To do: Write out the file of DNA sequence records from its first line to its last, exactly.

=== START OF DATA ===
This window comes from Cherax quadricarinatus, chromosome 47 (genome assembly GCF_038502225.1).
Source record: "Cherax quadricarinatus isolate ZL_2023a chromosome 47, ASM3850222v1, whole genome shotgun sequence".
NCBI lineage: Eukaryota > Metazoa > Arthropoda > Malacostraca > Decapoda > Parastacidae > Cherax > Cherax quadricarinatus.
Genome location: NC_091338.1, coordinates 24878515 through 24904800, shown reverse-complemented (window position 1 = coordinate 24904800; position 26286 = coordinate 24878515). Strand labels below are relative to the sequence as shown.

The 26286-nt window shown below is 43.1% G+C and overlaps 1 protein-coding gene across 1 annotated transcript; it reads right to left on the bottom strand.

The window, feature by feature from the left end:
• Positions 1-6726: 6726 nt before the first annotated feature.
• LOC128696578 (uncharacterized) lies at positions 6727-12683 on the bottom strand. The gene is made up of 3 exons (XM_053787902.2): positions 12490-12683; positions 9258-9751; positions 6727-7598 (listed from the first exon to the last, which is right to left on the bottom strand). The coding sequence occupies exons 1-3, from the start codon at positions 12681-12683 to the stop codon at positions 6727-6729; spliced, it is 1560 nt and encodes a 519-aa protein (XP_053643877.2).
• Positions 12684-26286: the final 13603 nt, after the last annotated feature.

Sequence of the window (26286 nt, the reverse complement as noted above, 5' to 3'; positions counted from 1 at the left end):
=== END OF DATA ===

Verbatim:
This window comes from Cherax quadricarinatus, chromosome 47 (genome assembly GCF_038502225.1).
Source record: "Cherax quadricarinatus isolate ZL_2023a chromosome 47, ASM3850222v1, whole genome shotgun sequence".
NCBI lineage: Eukaryota > Metazoa > Arthropoda > Malacostraca > Decapoda > Parastacidae > Cherax > Cherax quadricarinatus.
Genome location: NC_091338.1, coordinates 24878515 through 24904800, shown reverse-complemented (window position 1 = coordinate 24904800; position 26286 = coordinate 24878515). Strand labels below are relative to the sequence as shown.

The 26286-nt window shown below is 43.1% G+C and overlaps 1 protein-coding gene across 1 annotated transcript; it reads right to left on the bottom strand.

The window, feature by feature from the left end:
• Positions 1-6726: 6726 nt before the first annotated feature.
• LOC128696578 (uncharacterized) lies at positions 6727-12683 on the bottom strand. The gene is made up of 3 exons (XM_053787902.2): positions 12490-12683; positions 9258-9751; positions 6727-7598 (listed from the first exon to the last, which is right to left on the bottom strand). The coding sequence occupies exons 1-3, from the start codon at positions 12681-12683 to the stop codon at positions 6727-6729; spliced, it is 1560 nt and encodes a 519-aa protein (XP_053643877.2).
• Positions 12684-26286: the final 13603 nt, after the last annotated feature.

Sequence of the window (26286 nt, the reverse complement as noted above, 5' to 3'; positions counted from 1 at the left end):